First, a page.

PubDate: 2021-01-22
      DOI: 10.1017/aju.2020.85
       
  • Climate Change: Reversing the Past and Advancing the Future

    • Authors: Bodansky; Daniel
      Pages: 80 - 85
      Abstract: After four years of not simply inaction but significant retrogression in U.S. climate change policy, the Biden administration has its work cut out. As a start, it needs to undo what Trump did. The Biden administration took a step in that direction on Day 1 by rejoining the Paris Agreement. But simply restoring the pre-Trump status quo ante is not enough. The United States also needs to push for more ambitious global action. In part, this will require strengthening parties’ nationally determined contributions (NDCs) under the Paris Agreement; but it will also require actions by what Sue Biniaz, the former State Department climate change lawyer, likes to call the Greater Metropolitan Paris Agreement—that is, the array of other international actors that help advance the Paris Agreement's goals, including global institutions such as the International Maritime Organization (IMO), the Montreal Protocol, and the World Bank, as well as regional organizations and non-state actors. Although the Biden administration can pursue some of these international initiatives directly through executive action, new regulatory initiatives will face an uncertain fate in the Supreme Court. So how much the Biden Administration is able to achieve will likely depend significantly on how much a nearly evenly-divided Congress is willing to support.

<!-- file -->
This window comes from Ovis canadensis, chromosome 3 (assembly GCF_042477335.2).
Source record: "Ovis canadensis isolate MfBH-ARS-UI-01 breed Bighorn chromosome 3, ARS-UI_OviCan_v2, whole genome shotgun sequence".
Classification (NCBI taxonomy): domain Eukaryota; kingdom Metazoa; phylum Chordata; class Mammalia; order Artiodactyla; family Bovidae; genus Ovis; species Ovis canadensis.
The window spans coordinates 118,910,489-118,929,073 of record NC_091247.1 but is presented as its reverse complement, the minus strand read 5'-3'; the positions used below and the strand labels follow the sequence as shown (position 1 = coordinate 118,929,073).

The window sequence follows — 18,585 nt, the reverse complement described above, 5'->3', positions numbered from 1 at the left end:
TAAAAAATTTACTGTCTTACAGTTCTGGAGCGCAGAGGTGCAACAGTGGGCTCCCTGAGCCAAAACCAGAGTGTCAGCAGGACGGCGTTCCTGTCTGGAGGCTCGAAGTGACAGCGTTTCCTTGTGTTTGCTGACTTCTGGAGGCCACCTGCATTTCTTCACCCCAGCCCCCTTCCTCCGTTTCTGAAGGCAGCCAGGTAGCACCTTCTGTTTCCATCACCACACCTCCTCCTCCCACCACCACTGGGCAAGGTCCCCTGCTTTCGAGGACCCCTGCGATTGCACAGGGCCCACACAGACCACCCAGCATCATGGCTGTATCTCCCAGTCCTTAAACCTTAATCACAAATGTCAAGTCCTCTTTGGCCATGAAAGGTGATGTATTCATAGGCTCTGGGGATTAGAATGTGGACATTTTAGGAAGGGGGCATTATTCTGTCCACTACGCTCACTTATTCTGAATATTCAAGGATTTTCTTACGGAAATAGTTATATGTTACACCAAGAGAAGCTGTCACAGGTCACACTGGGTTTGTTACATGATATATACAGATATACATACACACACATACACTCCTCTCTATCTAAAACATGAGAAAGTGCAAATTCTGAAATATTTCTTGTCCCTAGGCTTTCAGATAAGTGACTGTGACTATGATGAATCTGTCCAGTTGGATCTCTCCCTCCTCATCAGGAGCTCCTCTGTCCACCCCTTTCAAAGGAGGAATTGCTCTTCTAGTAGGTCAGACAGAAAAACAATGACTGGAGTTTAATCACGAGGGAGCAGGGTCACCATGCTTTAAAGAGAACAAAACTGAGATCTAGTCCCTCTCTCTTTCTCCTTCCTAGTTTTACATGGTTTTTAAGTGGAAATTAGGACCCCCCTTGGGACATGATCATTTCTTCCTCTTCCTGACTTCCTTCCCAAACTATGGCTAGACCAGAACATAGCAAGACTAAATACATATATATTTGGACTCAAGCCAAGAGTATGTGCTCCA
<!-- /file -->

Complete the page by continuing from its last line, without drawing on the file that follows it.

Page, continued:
PubDate: 2021-01-22
      DOI: 10.1017/aju.2020.89
       
  • Introduction to the Symposium on New Challenges in Weapons Inspection

    • Authors: Galbraith; Jean
      Pages: 86 - 88
      PubDate: 2021-03-01
      DOI: 10.1017/aju.2021.1
       
  • What are You Lookin’ at' Aerial and Space Observation for Arms
           Control

    • Authors: Koplow; David A.
      Pages: 89 - 94
      Abstract: Effective arms control between rival states requires reconciling three autonomous elements simultaneously: a) politics—the substantive agreement about what military items and activities will be restricted or prohibited; b) technology—the means and methods to monitor compliance with those negotiated limitations; and c) law—the rights and obligations that enable effective international use of the designated verification capabilities. Each of these three variables changes over time; the history of arms control reveals the difficulty of keeping them in sync as international conditions evolve. Today, we are in a period of remarkably rapid revolution regarding all three factors—particularly evident in the air and space domains—which will generate exciting new opportunities and require negotiators to be extraordinarily deft and responsive. This essay reviews some illustrative prior state practice in arms control in harmonizing the three variables and speculates about future adaptations.